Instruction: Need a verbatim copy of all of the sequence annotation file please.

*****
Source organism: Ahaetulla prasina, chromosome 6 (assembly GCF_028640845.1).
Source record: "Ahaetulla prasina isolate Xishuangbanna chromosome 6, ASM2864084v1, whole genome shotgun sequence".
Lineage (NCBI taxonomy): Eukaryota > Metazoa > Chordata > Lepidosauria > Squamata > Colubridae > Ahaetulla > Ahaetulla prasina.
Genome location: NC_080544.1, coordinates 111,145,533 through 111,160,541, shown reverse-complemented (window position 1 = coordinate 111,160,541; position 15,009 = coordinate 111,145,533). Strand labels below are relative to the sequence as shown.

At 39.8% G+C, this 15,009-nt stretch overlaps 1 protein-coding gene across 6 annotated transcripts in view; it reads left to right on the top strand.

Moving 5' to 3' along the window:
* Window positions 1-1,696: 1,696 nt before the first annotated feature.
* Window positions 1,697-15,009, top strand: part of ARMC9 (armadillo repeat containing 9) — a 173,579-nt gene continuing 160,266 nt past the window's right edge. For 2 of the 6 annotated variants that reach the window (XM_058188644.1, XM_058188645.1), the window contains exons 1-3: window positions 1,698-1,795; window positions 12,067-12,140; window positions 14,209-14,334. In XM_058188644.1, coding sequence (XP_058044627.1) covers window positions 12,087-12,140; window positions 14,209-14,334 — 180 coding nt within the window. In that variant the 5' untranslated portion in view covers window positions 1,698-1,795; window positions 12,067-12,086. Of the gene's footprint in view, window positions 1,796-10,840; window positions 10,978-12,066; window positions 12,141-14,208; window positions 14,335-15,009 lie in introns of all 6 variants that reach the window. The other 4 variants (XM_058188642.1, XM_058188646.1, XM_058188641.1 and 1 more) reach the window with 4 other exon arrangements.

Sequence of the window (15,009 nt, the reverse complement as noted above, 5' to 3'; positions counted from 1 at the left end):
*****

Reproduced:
Source organism: Ahaetulla prasina, chromosome 6 (assembly GCF_028640845.1).
Source record: "Ahaetulla prasina isolate Xishuangbanna chromosome 6, ASM2864084v1, whole genome shotgun sequence".
Lineage (NCBI taxonomy): Eukaryota > Metazoa > Chordata > Lepidosauria > Squamata > Colubridae > Ahaetulla > Ahaetulla prasina.
Genome location: NC_080544.1, coordinates 111,145,533 through 111,160,541, shown reverse-complemented (window position 1 = coordinate 111,160,541; position 15,009 = coordinate 111,145,533). Strand labels below are relative to the sequence as shown.

At 39.8% G+C, this 15,009-nt stretch overlaps 1 protein-coding gene across 6 annotated transcripts in view; it reads left to right on the top strand.

Moving 5' to 3' along the window:
* Window positions 1-1,696: 1,696 nt before the first annotated feature.
* Window positions 1,697-15,009, top strand: part of ARMC9 (armadillo repeat containing 9) — a 173,579-nt gene continuing 160,266 nt past the window's right edge. For 2 of the 6 annotated variants that reach the window (XM_058188644.1, XM_058188645.1), the window contains exons 1-3: window positions 1,698-1,795; window positions 12,067-12,140; window positions 14,209-14,334. In XM_058188644.1, coding sequence (XP_058044627.1) covers window positions 12,087-12,140; window positions 14,209-14,334 — 180 coding nt within the window. In that variant the 5' untranslated portion in view covers window positions 1,698-1,795; window positions 12,067-12,086. Of the gene's footprint in view, window positions 1,796-10,840; window positions 10,978-12,066; window positions 12,141-14,208; window positions 14,335-15,009 lie in introns of all 6 variants that reach the window. The other 4 variants (XM_058188642.1, XM_058188646.1, XM_058188641.1 and 1 more) reach the window with 4 other exon arrangements.

Sequence of the window (15,009 nt, the reverse complement as noted above, 5' to 3'; positions counted from 1 at the left end):